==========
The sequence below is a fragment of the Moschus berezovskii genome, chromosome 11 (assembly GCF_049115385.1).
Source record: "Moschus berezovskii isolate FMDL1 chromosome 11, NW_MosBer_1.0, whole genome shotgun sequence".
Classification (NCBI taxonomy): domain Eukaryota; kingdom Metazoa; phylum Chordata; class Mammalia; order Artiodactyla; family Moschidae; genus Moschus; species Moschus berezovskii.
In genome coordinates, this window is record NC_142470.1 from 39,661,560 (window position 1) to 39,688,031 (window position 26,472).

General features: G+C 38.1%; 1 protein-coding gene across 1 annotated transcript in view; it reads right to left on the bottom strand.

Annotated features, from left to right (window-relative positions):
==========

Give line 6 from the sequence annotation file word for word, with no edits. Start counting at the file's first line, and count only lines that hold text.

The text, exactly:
Annotated features, from left to right (window-relative positions):